It will be apparent to those skilled in the art that various modifications and variations can be made to the present invention without departing from the spirit and scope of the invention. Thus, it is intended that the present invention cover the modifications and variations of this invention provided they come within the scope of the appended claims and their equivalents.

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Classifications
U.S. Classification324/424, 324/509
International ClassificationG01R31/14, G01R31/327
Cooperative ClassificationH02H3/335, G01R31/14
European ClassificationH02H3/33E2, G01R31/14
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Free format text: ASSIGNMENT OF ASSIGNORS INTEREST;ASSIGNORS:FINLAY, DAVID A., SR.;RICHARDS, JEFFREY C.;MACBETH, BRUCE F.;REEL/FRAME:019017/0148;SIGNING DATES FROM 20070125 TO 20070220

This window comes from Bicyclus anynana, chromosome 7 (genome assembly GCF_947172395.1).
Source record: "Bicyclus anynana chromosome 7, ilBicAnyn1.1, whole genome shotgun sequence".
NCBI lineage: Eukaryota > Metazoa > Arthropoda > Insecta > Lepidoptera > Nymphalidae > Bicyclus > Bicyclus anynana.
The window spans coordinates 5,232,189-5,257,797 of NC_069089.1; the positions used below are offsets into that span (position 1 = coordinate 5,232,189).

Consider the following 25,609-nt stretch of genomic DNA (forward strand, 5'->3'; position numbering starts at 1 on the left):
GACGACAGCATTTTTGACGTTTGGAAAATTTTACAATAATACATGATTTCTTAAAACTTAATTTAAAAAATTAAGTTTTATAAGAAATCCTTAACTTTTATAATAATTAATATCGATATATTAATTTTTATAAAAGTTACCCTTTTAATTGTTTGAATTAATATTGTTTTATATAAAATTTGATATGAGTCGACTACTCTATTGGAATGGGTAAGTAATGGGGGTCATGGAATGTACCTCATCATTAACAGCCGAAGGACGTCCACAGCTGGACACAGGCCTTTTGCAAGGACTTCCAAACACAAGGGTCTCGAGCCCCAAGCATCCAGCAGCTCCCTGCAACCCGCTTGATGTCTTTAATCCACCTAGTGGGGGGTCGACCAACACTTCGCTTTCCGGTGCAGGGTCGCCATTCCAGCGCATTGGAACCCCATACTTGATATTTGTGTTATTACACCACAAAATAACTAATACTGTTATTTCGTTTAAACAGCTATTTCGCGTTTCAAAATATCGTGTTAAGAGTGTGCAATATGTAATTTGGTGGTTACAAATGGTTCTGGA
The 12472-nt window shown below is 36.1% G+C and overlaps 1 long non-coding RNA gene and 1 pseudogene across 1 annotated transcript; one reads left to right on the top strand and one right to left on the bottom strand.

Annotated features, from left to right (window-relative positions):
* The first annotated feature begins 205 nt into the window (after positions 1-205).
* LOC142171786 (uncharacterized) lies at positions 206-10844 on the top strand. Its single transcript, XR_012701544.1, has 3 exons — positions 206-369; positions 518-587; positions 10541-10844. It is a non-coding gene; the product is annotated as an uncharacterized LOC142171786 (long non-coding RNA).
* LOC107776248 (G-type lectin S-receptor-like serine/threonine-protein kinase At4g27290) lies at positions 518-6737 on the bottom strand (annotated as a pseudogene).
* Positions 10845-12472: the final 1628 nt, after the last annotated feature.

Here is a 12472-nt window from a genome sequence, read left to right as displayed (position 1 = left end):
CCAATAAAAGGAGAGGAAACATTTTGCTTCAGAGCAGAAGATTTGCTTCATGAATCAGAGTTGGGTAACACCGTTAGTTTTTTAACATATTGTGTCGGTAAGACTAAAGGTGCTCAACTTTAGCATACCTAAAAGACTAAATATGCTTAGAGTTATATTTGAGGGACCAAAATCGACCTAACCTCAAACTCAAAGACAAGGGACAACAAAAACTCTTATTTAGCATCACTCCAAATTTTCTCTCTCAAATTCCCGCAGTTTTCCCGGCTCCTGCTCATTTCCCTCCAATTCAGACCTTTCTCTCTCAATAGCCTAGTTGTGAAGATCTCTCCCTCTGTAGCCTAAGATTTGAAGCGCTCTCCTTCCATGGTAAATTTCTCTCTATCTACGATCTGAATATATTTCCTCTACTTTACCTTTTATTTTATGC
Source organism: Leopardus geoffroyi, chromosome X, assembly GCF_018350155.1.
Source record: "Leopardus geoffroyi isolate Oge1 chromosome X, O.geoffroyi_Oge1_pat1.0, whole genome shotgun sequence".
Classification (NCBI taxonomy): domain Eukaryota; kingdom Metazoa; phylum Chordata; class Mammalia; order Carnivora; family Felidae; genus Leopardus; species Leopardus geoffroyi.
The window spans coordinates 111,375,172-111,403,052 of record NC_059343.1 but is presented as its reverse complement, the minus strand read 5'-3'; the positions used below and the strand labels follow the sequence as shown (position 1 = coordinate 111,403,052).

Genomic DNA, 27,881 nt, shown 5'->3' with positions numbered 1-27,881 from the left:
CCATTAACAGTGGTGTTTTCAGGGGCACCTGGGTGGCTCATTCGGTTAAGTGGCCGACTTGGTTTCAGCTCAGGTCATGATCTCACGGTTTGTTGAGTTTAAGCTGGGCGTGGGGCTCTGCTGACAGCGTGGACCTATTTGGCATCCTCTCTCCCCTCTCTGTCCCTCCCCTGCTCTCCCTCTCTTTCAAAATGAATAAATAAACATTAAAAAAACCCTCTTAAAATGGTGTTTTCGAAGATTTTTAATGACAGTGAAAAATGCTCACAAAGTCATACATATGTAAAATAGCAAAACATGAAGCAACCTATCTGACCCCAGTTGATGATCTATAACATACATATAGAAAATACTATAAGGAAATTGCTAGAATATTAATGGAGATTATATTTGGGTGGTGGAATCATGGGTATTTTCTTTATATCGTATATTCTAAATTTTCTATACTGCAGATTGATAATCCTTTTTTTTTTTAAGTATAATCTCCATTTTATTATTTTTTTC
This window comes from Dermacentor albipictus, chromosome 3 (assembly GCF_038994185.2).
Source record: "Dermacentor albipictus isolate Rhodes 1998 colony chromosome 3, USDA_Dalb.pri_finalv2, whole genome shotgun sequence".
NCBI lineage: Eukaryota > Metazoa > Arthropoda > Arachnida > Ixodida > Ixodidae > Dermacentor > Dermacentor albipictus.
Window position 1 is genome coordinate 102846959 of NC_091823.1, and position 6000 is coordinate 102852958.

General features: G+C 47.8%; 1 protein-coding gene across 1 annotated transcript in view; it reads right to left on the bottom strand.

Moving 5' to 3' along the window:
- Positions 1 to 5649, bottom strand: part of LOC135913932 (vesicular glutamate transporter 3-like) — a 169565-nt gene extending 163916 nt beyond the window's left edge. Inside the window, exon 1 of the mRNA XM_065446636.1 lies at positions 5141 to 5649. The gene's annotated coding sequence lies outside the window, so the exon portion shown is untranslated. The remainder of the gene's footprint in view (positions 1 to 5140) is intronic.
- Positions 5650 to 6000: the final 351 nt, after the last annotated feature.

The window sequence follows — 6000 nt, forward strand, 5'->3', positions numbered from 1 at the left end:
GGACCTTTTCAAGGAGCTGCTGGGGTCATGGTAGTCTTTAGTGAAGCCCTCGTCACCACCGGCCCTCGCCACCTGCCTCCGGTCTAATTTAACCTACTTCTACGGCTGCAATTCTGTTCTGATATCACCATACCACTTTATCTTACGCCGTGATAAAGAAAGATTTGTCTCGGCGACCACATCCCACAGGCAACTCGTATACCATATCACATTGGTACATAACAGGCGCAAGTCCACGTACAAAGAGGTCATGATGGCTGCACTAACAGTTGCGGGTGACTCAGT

Feb 28, 2006CCCertificate of correction
Sep 27, 2004ASAssignment
Owner name: PASS & SEYMOUR, INC., NEW YORK
Free format text: ASSIGNMENT OF ASSIGNORS INTEREST;ASSIGNORS:FINLAY, DAVID A. SR.;RICHARDS, JEFFREY C.;REEL/FRAME:015830/0056
Effective date: 20040804